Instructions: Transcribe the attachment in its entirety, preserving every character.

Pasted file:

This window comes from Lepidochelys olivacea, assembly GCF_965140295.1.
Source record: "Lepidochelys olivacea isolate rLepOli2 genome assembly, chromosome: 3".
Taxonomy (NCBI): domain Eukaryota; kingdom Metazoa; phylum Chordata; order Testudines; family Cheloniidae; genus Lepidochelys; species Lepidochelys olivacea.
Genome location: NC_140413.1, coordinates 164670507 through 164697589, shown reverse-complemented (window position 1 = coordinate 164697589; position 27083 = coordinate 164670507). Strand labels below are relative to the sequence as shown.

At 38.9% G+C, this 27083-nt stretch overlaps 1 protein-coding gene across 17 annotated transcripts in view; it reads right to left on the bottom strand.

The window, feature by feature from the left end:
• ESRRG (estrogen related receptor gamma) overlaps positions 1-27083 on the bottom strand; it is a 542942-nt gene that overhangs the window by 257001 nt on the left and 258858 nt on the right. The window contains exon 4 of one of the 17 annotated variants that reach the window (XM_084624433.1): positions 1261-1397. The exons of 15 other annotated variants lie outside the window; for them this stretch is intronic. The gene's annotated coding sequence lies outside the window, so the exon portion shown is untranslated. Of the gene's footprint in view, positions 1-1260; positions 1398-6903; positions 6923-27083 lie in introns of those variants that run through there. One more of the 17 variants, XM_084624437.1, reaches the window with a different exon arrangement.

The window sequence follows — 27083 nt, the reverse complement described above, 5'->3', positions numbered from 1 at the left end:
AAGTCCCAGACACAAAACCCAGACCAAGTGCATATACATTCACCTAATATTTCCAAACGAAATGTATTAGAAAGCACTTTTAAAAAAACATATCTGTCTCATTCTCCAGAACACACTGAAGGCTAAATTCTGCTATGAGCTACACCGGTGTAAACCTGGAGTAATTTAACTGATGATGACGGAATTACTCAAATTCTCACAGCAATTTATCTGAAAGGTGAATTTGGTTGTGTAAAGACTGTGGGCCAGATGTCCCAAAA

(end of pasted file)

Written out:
This window comes from Lepidochelys olivacea, assembly GCF_965140295.1.
Source record: "Lepidochelys olivacea isolate rLepOli2 genome assembly, chromosome: 3".
Taxonomy (NCBI): domain Eukaryota; kingdom Metazoa; phylum Chordata; order Testudines; family Cheloniidae; genus Lepidochelys; species Lepidochelys olivacea.
Genome location: NC_140413.1, coordinates 164670507 through 164697589, shown reverse-complemented (window position 1 = coordinate 164697589; position 27083 = coordinate 164670507). Strand labels below are relative to the sequence as shown.

At 38.9% G+C, this 27083-nt stretch overlaps 1 protein-coding gene across 17 annotated transcripts in view; it reads right to left on the bottom strand.

The window, feature by feature from the left end:
• ESRRG (estrogen related receptor gamma) overlaps positions 1-27083 on the bottom strand; it is a 542942-nt gene that overhangs the window by 257001 nt on the left and 258858 nt on the right. The window contains exon 4 of one of the 17 annotated variants that reach the window (XM_084624433.1): positions 1261-1397. The exons of 15 other annotated variants lie outside the window; for them this stretch is intronic. The gene's annotated coding sequence lies outside the window, so the exon portion shown is untranslated. Of the gene's footprint in view, positions 1-1260; positions 1398-6903; positions 6923-27083 lie in introns of those variants that run through there. One more of the 17 variants, XM_084624437.1, reaches the window with a different exon arrangement.

The window sequence follows — 27083 nt, the reverse complement described above, 5'->3', positions numbered from 1 at the left end:
AAGTCCCAGACACAAAACCCAGACCAAGTGCATATACATTCACCTAATATTTCCAAACGAAATGTATTAGAAAGCACTTTTAAAAAAACATATCTGTCTCATTCTCCAGAACACACTGAAGGCTAAATTCTGCTATGAGCTACACCGGTGTAAACCTGGAGTAATTTAACTGATGATGACGGAATTACTCAAATTCTCACAGCAATTTATCTGAAAGGTGAATTTGGTTGTGTAAAGACTGTGGGCCAGATGTCCCAAAA